By Karen Morfitt

DENVER (CBS4) – One week after a storm dumped several inches of snow in Denver, the city’s Public Works Department is working to clear icy residential roads. CBS4 talked with a cyclist who said bike lanes are also a concern.

Denver Public Works decided late Monday to send out a fleet of nearly 30 trucks to work through the night and into Tuesday morning. (credit: CBS)

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“It was treacherous out there many of the bike lanes were iced over or slushed over,” Bryan Hinmon said who was biking to work for the first time on Tuesday.

David Mintzer, who has been biking to work at Denver Health for more than a decade, says this week’s commute was particularly bad.

“I was riding on the two feet of pavement and the car is behind me honking asking me to move over, but it was all ice and snow so there’s no way. It just kind of creates conflicts for everyone,” he said.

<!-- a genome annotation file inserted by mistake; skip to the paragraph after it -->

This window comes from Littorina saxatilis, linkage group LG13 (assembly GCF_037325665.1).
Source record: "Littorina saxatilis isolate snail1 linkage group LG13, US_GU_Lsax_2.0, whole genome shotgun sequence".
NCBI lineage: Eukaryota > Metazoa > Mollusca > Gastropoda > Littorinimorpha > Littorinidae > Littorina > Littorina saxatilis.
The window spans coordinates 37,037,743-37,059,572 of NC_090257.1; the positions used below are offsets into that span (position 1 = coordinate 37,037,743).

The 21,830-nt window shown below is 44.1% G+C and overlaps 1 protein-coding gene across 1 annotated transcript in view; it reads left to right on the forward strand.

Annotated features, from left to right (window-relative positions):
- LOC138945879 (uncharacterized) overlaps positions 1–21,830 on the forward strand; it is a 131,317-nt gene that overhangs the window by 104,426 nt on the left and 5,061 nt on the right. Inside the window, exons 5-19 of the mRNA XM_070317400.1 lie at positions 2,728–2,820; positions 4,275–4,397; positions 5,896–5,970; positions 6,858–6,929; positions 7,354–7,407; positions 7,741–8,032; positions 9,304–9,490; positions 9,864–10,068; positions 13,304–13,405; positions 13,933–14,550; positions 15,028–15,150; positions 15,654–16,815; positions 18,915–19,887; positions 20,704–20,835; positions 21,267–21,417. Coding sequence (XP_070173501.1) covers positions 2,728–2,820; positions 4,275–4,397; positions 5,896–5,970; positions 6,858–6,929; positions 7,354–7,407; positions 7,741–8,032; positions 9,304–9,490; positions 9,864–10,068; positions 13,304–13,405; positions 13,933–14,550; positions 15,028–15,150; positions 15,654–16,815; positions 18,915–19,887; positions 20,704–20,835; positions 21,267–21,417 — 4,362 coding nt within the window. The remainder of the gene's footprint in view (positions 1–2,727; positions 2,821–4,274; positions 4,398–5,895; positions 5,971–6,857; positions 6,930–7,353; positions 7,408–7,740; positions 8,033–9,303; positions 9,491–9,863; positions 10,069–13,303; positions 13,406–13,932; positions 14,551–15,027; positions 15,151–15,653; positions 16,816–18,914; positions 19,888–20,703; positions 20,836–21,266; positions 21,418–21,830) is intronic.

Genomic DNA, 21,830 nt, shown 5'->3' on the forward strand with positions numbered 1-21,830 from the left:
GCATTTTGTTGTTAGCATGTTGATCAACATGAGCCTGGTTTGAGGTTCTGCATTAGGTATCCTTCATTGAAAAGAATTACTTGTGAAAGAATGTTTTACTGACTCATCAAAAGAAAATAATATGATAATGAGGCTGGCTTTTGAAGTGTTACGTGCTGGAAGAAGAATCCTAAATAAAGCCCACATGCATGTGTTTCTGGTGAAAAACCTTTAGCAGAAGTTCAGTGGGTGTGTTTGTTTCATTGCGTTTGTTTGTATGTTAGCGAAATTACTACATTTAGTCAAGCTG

(credit: CBS)

Some cyclists have been documenting their rides over the last several days, showing a number of the city’s protected bike lanes were still covered in snow.

“It seemed a heck of a lot safer to be in the middle of the road or in the tire treads where you could find some pavement,” Hinmon said.

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With 9 miles of protected bike lanes across the city, Denver Public Works now has a designated plow, small enough to navigate those lanes. Their goal is to have those bike lane plows make one to two passes every 12 hour shift. It’s in line with the plows hitting the city’s main roadways, but maybe not enough for some.

(credit: CBS)

“I think they need to figure out how and when to use them. One pass clearly isn’t cutting it,” Mintzer said.

While drivers and cyclists don’t always see eye to eye when it comes to issues on the road, they seem to agree about this round of snow removal.

“I think the city needs to come up with a better plan put more resources into the streets,” Mintzer said.

(credit: CBS)

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If you see snow packed in those protected bike lanes, Denver Public Works recommends reporting the area to 311 so maintenance crews can address the issue.

Karen Morfitt